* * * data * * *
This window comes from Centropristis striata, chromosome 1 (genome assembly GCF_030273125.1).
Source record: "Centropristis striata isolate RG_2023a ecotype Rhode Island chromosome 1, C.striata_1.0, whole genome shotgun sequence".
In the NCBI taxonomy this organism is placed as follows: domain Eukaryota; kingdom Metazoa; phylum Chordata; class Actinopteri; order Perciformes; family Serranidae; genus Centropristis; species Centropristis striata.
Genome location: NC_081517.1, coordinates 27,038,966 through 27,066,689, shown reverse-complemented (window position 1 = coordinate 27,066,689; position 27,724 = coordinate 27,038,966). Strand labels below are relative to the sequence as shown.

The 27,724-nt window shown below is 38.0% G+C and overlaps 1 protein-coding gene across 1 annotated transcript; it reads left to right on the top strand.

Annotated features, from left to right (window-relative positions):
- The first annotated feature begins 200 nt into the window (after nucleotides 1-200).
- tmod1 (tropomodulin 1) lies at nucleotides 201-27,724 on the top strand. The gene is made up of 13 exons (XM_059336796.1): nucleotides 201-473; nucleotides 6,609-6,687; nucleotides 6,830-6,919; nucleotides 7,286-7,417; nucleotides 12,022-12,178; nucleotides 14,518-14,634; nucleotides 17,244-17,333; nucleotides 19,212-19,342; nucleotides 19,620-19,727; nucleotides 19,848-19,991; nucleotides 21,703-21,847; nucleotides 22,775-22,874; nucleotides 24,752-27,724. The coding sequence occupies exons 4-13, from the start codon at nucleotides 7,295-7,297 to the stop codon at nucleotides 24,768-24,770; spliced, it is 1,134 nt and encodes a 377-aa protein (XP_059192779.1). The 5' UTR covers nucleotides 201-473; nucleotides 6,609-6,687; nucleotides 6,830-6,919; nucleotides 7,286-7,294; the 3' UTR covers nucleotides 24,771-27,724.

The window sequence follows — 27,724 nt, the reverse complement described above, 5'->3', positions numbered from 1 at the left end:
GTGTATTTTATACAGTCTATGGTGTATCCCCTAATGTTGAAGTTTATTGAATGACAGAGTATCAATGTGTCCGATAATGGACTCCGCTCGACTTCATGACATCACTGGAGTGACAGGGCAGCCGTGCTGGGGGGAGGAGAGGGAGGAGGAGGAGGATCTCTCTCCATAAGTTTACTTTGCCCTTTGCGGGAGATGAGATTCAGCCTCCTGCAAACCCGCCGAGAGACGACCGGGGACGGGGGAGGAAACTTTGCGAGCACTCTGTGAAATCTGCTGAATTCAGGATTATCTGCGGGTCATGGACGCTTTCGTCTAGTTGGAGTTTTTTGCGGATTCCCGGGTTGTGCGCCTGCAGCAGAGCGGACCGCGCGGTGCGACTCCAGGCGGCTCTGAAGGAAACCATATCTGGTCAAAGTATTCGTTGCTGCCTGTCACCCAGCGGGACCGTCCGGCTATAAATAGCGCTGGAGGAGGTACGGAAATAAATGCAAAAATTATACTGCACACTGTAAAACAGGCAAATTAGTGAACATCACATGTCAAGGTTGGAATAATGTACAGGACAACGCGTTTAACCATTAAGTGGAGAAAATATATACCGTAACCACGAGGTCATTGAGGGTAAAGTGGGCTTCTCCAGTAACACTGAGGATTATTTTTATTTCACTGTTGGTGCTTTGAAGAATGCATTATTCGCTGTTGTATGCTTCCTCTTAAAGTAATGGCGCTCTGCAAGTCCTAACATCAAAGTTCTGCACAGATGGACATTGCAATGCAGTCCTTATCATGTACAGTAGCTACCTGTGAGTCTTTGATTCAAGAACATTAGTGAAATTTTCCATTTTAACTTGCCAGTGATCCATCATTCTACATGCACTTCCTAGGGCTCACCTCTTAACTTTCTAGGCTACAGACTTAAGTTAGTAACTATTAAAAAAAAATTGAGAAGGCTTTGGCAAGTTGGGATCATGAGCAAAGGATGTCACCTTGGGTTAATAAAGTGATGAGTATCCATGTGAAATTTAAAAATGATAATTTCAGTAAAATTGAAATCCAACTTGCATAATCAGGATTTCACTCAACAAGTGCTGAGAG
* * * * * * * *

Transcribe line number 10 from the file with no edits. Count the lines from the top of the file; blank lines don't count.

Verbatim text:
GTGTATTTTATACAGTCTATGGTGTATCCCCTAATGTTGAAGTTTATTGAATGACAGAGTATCAATGTGTCCGATAATGGACTCCGCTCGACTTCATGACATCACTGGAGTGACAGGGCAGCCGTGCTGGGGGGAGGAGAGGGAGGAGGAGGAGGATCTCTCTCCATAAGTTTACTTTGCCCTTTGCGGGAGATGAGATTCAGCCTCCTGCAAACCCGCCGAGAGACGACCGGGGACGGGGGAGGAAACTTTGCGAGCACTCTGTGAAATCTGCTGAATTCAGGATTATCTGCGGGTCATGGACGCTTTCGTCTAGTTGGAGTTTTTTGCGGATTCCCGGGTTGTGCGCCTGCAGCAGAGCGGACCGCGCGGTGCGACTCCAGGCGGCTCTGAAGGAAACCATATCTGGTCAAAGTATTCGTTGCTGCCTGTCACCCAGCGGGACCGTCCGGCTATAAATAGCGCTGGAGGAGGTACGGAAATAAATGCAAAAATTATACTGCACACTGTAAAACAGGCAAATTAGTGAACATCACATGTCAAGGTTGGAATAATGTACAGGACAACGCGTTTAACCATTAAGTGGAGAAAATATATACCGTAACCACGAGGTCATTGAGGGTAAAGTGGGCTTCTCCAGTAACACTGAGGATTATTTTTATTTCACTGTTGGTGCTTTGAAGAATGCATTATTCGCTGTTGTATGCTTCCTCTTAAAGTAATGGCGCTCTGCAAGTCCTAACATCAAAGTTCTGCACAGATGGACATTGCAATGCAGTCCTTATCATGTACAGTAGCTACCTGTGAGTCTTTGATTCAAGAACATTAGTGAAATTTTCCATTTTAACTTGCCAGTGATCCATCATTCTACATGCACTTCCTAGGGCTCACCTCTTAACTTTCTAGGCTACAGACTTAAGTTAGTAACTATTAAAAAAAAATTGAGAAGGCTTTGGCAAGTTGGGATCATGAGCAAAGGATGTCACCTTGGGTTAATAAAGTGATGAGTATCCATGTGAAATTTAAAAATGATAATTTCAGTAAAATTGAAATCCAACTTGCATAATCAGGATTTCACTCAACAAGTGCTGAGAG